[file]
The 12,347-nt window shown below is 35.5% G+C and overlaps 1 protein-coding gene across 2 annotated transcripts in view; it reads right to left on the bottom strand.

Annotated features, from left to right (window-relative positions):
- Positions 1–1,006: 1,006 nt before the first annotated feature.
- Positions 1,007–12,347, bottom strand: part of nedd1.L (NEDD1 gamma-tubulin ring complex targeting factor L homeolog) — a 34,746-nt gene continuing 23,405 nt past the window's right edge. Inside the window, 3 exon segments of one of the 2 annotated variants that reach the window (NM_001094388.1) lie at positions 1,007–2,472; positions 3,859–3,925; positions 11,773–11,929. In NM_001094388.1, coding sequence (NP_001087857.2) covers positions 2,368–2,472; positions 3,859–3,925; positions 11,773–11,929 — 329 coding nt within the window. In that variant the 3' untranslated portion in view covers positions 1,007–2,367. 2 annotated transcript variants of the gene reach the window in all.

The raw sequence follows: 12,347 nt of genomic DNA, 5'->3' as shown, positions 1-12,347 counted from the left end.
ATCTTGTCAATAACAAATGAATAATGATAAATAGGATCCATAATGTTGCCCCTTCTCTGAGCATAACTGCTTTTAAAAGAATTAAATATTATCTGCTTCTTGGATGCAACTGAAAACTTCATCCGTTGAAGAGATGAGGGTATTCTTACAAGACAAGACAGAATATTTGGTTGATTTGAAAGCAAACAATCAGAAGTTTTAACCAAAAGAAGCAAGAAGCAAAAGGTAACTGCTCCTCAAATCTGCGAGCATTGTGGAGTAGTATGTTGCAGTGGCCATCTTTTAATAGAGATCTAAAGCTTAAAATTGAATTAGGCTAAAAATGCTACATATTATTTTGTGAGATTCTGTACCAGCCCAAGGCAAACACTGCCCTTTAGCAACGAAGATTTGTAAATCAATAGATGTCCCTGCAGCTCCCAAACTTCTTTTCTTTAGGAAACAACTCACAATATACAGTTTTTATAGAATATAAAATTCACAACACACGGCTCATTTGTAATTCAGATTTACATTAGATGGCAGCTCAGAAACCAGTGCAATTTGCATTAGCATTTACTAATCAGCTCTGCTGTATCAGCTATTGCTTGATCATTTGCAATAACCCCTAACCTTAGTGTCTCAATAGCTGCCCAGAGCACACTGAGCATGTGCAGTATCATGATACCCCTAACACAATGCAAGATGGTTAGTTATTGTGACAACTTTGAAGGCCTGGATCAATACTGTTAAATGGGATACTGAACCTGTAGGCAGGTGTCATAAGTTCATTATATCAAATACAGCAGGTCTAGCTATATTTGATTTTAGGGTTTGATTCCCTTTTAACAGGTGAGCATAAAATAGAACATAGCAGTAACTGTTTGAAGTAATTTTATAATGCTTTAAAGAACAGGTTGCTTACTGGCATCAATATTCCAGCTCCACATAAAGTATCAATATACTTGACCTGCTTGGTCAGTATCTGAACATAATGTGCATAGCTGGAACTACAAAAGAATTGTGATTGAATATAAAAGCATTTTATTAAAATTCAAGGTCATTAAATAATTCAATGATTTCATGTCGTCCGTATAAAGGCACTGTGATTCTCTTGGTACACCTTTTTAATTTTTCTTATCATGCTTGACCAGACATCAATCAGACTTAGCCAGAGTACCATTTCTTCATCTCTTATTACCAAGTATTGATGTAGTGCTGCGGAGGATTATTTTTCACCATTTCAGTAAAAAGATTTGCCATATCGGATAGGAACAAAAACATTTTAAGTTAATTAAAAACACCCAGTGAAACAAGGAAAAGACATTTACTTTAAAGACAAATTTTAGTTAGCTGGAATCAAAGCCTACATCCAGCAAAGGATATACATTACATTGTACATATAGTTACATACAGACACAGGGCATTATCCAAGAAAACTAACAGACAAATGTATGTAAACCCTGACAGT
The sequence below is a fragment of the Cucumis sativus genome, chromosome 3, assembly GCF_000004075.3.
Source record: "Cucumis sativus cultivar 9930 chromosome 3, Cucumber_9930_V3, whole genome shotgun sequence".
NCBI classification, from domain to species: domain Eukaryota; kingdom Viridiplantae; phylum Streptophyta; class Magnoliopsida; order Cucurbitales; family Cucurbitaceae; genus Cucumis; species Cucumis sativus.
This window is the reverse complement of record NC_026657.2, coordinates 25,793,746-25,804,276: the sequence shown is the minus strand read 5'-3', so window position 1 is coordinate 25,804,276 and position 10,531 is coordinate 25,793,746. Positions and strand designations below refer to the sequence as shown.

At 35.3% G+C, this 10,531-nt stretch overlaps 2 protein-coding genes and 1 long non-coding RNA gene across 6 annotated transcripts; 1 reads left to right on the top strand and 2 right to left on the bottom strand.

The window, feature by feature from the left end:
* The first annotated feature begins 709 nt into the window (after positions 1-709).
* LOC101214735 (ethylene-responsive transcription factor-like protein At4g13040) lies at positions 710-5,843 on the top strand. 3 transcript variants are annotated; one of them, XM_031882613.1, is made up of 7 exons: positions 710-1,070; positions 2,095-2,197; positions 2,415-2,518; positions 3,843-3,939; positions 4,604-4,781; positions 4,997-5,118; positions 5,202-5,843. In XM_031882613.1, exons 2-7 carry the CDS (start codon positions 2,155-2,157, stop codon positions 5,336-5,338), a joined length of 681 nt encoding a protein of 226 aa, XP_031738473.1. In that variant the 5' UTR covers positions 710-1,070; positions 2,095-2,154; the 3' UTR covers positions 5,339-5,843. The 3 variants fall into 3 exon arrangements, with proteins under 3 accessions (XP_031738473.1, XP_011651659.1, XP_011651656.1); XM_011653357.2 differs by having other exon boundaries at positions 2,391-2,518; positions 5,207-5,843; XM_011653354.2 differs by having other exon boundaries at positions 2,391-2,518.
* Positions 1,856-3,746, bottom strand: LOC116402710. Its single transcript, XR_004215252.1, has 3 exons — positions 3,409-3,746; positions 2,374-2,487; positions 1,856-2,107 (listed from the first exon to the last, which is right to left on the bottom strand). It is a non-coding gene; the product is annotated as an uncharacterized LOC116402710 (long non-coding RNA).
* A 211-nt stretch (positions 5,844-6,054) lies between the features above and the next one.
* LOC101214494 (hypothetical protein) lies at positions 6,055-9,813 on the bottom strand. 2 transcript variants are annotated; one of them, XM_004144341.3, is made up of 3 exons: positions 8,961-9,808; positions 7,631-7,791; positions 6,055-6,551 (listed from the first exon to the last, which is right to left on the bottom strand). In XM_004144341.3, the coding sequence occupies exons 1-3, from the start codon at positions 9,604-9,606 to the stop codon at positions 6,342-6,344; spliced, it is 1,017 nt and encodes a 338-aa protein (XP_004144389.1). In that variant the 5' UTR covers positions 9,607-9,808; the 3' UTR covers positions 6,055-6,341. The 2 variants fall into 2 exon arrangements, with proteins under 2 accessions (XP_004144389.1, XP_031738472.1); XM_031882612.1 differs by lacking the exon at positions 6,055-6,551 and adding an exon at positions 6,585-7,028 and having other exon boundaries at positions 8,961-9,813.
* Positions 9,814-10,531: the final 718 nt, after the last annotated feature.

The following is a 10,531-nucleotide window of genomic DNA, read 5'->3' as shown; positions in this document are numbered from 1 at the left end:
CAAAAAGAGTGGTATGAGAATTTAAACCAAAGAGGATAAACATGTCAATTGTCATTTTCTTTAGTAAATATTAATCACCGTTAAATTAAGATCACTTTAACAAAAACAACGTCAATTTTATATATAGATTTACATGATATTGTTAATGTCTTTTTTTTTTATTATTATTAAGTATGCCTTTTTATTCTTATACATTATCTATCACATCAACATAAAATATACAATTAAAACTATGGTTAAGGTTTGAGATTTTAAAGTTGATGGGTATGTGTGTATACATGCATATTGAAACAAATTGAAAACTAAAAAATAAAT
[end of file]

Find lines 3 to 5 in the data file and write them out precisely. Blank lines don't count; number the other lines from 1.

- Positions 1–1,006: 1,006 nt before the first annotated feature.
- Positions 1,007–12,347, bottom strand: part of nedd1.L (NEDD1 gamma-tubulin ring complex targeting factor L homeolog) — a 34,746-nt gene continuing 23,405 nt past the window's right edge. Inside the window, 3 exon segments of one of the 2 annotated variants that reach the window (NM_001094388.1) lie at positions 1,007–2,472; positions 3,859–3,925; positions 11,773–11,929. In NM_001094388.1, coding sequence (NP_001087857.2) covers positions 2,368–2,472; positions 3,859–3,925; positions 11,773–11,929 — 329 coding nt within the window. In that variant the 3' untranslated portion in view covers positions 1,007–2,367. 2 annotated transcript variants of the gene reach the window in all.

The raw sequence follows: 12,347 nt of genomic DNA, 5'->3' as shown, positions 1-12,347 counted from the left end.